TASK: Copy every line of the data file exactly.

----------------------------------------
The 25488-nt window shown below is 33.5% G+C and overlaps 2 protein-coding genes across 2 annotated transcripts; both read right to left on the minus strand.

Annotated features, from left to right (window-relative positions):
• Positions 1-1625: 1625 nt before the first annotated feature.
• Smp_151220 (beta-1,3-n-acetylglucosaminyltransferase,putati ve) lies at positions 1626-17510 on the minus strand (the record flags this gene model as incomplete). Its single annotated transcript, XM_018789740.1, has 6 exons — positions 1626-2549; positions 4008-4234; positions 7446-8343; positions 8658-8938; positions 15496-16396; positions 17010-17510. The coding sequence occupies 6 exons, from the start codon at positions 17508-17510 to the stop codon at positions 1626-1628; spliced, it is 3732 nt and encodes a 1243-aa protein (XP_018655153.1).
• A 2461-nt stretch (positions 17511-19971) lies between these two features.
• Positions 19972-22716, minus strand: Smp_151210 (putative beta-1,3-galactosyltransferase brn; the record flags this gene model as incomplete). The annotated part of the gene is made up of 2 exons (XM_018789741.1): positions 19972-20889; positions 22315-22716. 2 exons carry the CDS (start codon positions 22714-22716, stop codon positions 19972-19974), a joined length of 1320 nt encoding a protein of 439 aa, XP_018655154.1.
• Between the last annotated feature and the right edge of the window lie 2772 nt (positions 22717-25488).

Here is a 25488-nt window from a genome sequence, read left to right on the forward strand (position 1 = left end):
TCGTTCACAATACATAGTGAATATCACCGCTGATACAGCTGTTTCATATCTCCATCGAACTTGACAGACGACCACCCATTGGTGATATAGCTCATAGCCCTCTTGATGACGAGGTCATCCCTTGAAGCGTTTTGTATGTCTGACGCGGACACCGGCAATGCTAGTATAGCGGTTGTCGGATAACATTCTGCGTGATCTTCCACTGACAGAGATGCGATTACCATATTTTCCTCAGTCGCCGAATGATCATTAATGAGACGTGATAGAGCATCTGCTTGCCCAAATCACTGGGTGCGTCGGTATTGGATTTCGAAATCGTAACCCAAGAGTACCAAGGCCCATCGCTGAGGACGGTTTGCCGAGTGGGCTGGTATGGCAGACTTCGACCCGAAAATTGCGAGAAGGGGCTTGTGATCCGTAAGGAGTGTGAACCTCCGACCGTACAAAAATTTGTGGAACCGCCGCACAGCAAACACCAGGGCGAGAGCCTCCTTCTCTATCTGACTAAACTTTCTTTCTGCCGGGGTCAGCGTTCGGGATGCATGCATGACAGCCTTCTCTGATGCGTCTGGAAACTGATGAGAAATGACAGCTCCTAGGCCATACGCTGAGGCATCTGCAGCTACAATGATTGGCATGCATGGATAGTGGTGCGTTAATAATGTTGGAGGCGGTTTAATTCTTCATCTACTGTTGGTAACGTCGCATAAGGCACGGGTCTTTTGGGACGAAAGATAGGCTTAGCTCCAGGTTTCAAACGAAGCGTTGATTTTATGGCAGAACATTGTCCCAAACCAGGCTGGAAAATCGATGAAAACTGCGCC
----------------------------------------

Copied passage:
The 25488-nt window shown below is 33.5% G+C and overlaps 2 protein-coding genes across 2 annotated transcripts; both read right to left on the minus strand.

Annotated features, from left to right (window-relative positions):
• Positions 1-1625: 1625 nt before the first annotated feature.
• Smp_151220 (beta-1,3-n-acetylglucosaminyltransferase,putati ve) lies at positions 1626-17510 on the minus strand (the record flags this gene model as incomplete). Its single annotated transcript, XM_018789740.1, has 6 exons — positions 1626-2549; positions 4008-4234; positions 7446-8343; positions 8658-8938; positions 15496-16396; positions 17010-17510. The coding sequence occupies 6 exons, from the start codon at positions 17508-17510 to the stop codon at positions 1626-1628; spliced, it is 3732 nt and encodes a 1243-aa protein (XP_018655153.1).
• A 2461-nt stretch (positions 17511-19971) lies between these two features.
• Positions 19972-22716, minus strand: Smp_151210 (putative beta-1,3-galactosyltransferase brn; the record flags this gene model as incomplete). The annotated part of the gene is made up of 2 exons (XM_018789741.1): positions 19972-20889; positions 22315-22716. 2 exons carry the CDS (start codon positions 22714-22716, stop codon positions 19972-19974), a joined length of 1320 nt encoding a protein of 439 aa, XP_018655154.1.
• Between the last annotated feature and the right edge of the window lie 2772 nt (positions 22717-25488).

Here is a 25488-nt window from a genome sequence, read left to right on the forward strand (position 1 = left end):
TCGTTCACAATACATAGTGAATATCACCGCTGATACAGCTGTTTCATATCTCCATCGAACTTGACAGACGACCACCCATTGGTGATATAGCTCATAGCCCTCTTGATGACGAGGTCATCCCTTGAAGCGTTTTGTATGTCTGACGCGGACACCGGCAATGCTAGTATAGCGGTTGTCGGATAACATTCTGCGTGATCTTCCACTGACAGAGATGCGATTACCATATTTTCCTCAGTCGCCGAATGATCATTAATGAGACGTGATAGAGCATCTGCTTGCCCAAATCACTGGGTGCGTCGGTATTGGATTTCGAAATCGTAACCCAAGAGTACCAAGGCCCATCGCTGAGGACGGTTTGCCGAGTGGGCTGGTATGGCAGACTTCGACCCGAAAATTGCGAGAAGGGGCTTGTGATCCGTAAGGAGTGTGAACCTCCGACCGTACAAAAATTTGTGGAACCGCCGCACAGCAAACACCAGGGCGAGAGCCTCCTTCTCTATCTGACTAAACTTTCTTTCTGCCGGGGTCAGCGTTCGGGATGCATGCATGACAGCCTTCTCTGATGCGTCTGGAAACTGATGAGAAATGACAGCTCCTAGGCCATACGCTGAGGCATCTGCAGCTACAATGATTGGCATGCATGGATAGTGGTGCGTTAATAATGTTGGAGGCGGTTTAATTCTTCATCTACTGTTGGTAACGTCGCATAAGGCACGGGTCTTTTGGGACGAAAGATAGGCTTAGCTCCAGGTTTCAAACGAAGCGTTGATTTTATGGCAGAACATTGTCCCAAACCAGGCTGGAAAATCGATGAAAACTGCGCC